Fans of the most recent run of UFC video games got some good news, as did supporters of potential federal MMA regulations, while a forgotten promotion makes their return. Huh?
Finding the proper response to much of the news finding its way into our social media feeds is becoming a tougher task every day. Nothing is surprising anymore, and there’s always more to the story. Leaving us with one reply: “huh?”
Last week, the UFC and EA Sports re-upped their video game publishing partnership through 2030, former 2020 US Presidential candidate Andrew Yang’s MMA views returned to the news, and XFC is back after several years away from the fight game. Huh.
The reason “huh?”, in its various forms, is such a quality reply is simple. The word is as versatile as a response gets, and while it may require some explanation, “huh?” is sometimes the only way to react to the news of today. Defined by Merriam-Webster as an interjection that’s “used to express surprise, disbelief, or confusion, or as an inquiry inviting affirmative reply”, “huh” or “huh?” can mean a lot of different things.
Despite some of the follies of evolution (see: Trapt vs. EDM), the development and growth of “huh” is something we should embrace. To be the change we want to see in the world, here are a few MMA stories last week that made us go “huh?”
Another decade of EA Sports UFC video games
Following up the recent release of EA Sports UFC 4, the UFC announced a ten-year extension with video game publisher EA Sports through 2030. Huh.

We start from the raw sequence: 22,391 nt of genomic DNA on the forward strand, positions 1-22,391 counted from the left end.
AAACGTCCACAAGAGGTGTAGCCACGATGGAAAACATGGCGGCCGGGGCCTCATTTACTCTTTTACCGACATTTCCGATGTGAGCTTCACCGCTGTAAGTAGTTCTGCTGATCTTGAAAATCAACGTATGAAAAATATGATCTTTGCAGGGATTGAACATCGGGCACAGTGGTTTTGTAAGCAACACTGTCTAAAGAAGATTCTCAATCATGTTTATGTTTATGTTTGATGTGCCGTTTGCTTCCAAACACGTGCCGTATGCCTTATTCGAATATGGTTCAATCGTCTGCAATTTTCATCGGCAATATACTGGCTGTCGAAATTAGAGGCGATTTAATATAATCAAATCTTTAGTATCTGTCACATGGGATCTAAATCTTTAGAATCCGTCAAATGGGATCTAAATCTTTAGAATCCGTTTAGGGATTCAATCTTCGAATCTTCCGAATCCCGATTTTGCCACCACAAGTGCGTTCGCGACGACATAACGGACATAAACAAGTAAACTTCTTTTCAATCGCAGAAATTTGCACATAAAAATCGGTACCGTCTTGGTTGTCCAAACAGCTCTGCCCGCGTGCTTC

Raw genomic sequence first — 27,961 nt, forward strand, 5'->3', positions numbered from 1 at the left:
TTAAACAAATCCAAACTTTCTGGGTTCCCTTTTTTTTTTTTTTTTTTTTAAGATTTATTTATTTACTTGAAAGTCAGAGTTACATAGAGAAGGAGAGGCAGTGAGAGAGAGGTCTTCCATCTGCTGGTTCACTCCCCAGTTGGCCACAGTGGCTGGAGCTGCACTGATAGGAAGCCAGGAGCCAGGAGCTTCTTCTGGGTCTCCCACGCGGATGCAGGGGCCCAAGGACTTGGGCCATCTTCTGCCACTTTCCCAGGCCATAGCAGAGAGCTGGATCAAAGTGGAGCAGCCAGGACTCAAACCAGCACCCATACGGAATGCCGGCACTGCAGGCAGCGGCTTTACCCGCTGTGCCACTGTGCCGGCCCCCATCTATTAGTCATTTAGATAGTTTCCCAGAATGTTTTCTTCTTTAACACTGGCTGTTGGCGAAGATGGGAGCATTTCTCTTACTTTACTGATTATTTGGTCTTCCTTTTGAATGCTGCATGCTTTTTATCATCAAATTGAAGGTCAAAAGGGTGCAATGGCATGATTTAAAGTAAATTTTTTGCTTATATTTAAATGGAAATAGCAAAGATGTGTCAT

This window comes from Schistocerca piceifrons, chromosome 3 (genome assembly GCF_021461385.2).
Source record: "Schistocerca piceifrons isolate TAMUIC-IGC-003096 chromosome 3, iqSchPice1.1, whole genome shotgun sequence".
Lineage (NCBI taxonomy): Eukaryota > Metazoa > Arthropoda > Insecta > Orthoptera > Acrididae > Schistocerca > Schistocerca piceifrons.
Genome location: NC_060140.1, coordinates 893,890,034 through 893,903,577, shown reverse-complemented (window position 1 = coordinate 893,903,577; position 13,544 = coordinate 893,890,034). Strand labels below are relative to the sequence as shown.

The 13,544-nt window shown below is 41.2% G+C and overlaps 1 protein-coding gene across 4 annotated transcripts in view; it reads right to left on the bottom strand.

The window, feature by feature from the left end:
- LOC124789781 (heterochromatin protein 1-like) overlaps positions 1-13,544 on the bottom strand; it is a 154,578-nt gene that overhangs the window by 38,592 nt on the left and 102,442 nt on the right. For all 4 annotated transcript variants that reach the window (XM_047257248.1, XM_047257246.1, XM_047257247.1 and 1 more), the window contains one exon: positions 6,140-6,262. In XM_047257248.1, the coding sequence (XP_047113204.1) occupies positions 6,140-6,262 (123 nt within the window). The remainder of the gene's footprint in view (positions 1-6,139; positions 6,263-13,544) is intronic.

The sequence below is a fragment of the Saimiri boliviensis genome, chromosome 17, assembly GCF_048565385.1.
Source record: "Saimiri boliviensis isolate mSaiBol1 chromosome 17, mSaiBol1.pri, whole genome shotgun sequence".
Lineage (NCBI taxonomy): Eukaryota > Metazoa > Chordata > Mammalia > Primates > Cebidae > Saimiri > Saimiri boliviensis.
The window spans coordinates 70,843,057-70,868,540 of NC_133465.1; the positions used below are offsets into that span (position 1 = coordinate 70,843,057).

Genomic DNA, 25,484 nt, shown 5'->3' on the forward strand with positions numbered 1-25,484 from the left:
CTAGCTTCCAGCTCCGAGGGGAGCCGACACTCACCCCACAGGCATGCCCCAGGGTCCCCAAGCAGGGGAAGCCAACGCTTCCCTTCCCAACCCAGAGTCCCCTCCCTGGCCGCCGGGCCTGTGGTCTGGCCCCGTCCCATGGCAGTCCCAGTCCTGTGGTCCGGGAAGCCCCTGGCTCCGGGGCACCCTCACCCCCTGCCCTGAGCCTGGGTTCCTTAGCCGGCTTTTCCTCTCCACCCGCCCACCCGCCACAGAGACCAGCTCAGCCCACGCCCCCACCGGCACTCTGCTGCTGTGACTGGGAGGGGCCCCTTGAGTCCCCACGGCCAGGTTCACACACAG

“We’re thrilled that we will continue our partnership with EA for the next 10 years,” senior vice president, UFC global consumer products Tracey Bleczinski said in the release. “EA SPORTS has become a natural extension of UFC’s brand and an important way to engage with our fans.
“We’ve just launched our most successful game to date and EA keeps proving there’s room to grow and introduce new fans to the sport. We’re going to keep pushing the boundaries together and make incredible games that UFC fans love to play.” – via MMA Fighting
If the UFC and EA Sports are happy to continue the partnership, they must be selling alright. EA doesn’t have the best reputation in the gaming world, despite their impressive global sales with franchises like Madden and FIFA. Either way, we’re in for ten more years of EA Sports-built UFC games.
I’ve played some of the UFC video games in the past and enjoyed them fine, but there’s literally one thing EA Sports needs to do in order to give fans the MMA game they deserve: Pride mode.
UFC Undisputed 3, published by THQ in 2012, featured such a mode, and it was glorious. Any game that comes out sans Pride mode is a disappointment.